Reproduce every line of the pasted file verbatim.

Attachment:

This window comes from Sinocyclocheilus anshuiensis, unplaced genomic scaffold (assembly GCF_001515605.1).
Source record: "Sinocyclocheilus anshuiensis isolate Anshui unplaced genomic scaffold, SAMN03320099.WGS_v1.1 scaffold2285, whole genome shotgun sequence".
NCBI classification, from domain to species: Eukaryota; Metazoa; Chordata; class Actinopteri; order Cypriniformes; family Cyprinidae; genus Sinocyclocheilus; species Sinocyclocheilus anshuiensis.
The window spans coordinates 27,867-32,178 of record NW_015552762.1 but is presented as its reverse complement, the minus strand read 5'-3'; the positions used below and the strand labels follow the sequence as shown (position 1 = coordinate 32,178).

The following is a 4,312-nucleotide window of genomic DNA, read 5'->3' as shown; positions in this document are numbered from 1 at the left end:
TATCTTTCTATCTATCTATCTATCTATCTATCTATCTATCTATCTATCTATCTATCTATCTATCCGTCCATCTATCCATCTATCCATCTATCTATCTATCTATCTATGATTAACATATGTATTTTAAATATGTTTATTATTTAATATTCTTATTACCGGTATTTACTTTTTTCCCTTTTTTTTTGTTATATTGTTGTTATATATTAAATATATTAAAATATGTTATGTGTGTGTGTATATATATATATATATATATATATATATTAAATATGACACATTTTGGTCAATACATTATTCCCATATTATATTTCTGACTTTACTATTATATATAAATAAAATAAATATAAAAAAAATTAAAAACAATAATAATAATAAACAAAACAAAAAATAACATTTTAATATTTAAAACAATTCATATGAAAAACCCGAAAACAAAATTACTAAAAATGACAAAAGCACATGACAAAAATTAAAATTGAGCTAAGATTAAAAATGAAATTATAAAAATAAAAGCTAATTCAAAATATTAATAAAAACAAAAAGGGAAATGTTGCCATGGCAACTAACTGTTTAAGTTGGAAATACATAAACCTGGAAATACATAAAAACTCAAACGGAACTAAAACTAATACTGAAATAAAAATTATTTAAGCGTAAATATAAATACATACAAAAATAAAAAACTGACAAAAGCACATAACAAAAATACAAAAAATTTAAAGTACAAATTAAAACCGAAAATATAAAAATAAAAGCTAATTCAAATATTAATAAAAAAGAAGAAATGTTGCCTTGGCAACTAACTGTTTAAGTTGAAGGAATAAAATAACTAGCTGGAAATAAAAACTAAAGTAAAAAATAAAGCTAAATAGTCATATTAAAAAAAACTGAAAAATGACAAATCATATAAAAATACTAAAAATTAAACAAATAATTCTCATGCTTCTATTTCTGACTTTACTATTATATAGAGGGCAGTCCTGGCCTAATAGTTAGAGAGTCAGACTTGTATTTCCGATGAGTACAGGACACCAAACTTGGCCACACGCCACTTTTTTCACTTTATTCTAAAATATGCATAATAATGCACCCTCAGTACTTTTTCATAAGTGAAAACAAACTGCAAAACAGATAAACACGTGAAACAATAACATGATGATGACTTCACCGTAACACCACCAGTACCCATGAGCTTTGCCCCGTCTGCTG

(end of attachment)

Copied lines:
This window comes from Sinocyclocheilus anshuiensis, unplaced genomic scaffold (assembly GCF_001515605.1).
Source record: "Sinocyclocheilus anshuiensis isolate Anshui unplaced genomic scaffold, SAMN03320099.WGS_v1.1 scaffold2285, whole genome shotgun sequence".
NCBI classification, from domain to species: Eukaryota; Metazoa; Chordata; class Actinopteri; order Cypriniformes; family Cyprinidae; genus Sinocyclocheilus; species Sinocyclocheilus anshuiensis.
The window spans coordinates 27,867-32,178 of record NW_015552762.1 but is presented as its reverse complement, the minus strand read 5'-3'; the positions used below and the strand labels follow the sequence as shown (position 1 = coordinate 32,178).

The following is a 4,312-nucleotide window of genomic DNA, read 5'->3' as shown; positions in this document are numbered from 1 at the left end:
TATCTTTCTATCTATCTATCTATCTATCTATCTATCTATCTATCTATCTATCTATCTATCTATCCGTCCATCTATCCATCTATCCATCTATCTATCTATCTATCTATGATTAACATATGTATTTTAAATATGTTTATTATTTAATATTCTTATTACCGGTATTTACTTTTTTCCCTTTTTTTTTGTTATATTGTTGTTATATATTAAATATATTAAAATATGTTATGTGTGTGTGTATATATATATATATATATATATATATATTAAATATGACACATTTTGGTCAATACATTATTCCCATATTATATTTCTGACTTTACTATTATATATAAATAAAATAAATATAAAAAAAATTAAAAACAATAATAATAATAAACAAAACAAAAAATAACATTTTAATATTTAAAACAATTCATATGAAAAACCCGAAAACAAAATTACTAAAAATGACAAAAGCACATGACAAAAATTAAAATTGAGCTAAGATTAAAAATGAAATTATAAAAATAAAAGCTAATTCAAAATATTAATAAAAACAAAAAGGGAAATGTTGCCATGGCAACTAACTGTTTAAGTTGGAAATACATAAACCTGGAAATACATAAAAACTCAAACGGAACTAAAACTAATACTGAAATAAAAATTATTTAAGCGTAAATATAAATACATACAAAAATAAAAAACTGACAAAAGCACATAACAAAAATACAAAAAATTTAAAGTACAAATTAAAACCGAAAATATAAAAATAAAAGCTAATTCAAATATTAATAAAAAAGAAGAAATGTTGCCTTGGCAACTAACTGTTTAAGTTGAAGGAATAAAATAACTAGCTGGAAATAAAAACTAAAGTAAAAAATAAAGCTAAATAGTCATATTAAAAAAAACTGAAAAATGACAAATCATATAAAAATACTAAAAATTAAACAAATAATTCTCATGCTTCTATTTCTGACTTTACTATTATATAGAGGGCAGTCCTGGCCTAATAGTTAGAGAGTCAGACTTGTATTTCCGATGAGTACAGGACACCAAACTTGGCCACACGCCACTTTTTTCACTTTATTCTAAAATATGCATAATAATGCACCCTCAGTACTTTTTCATAAGTGAAAACAAACTGCAAAACAGATAAACACGTGAAACAATAACATGATGATGACTTCACCGTAACACCACCAGTACCCATGAGCTTTGCCCCGTCTGCTG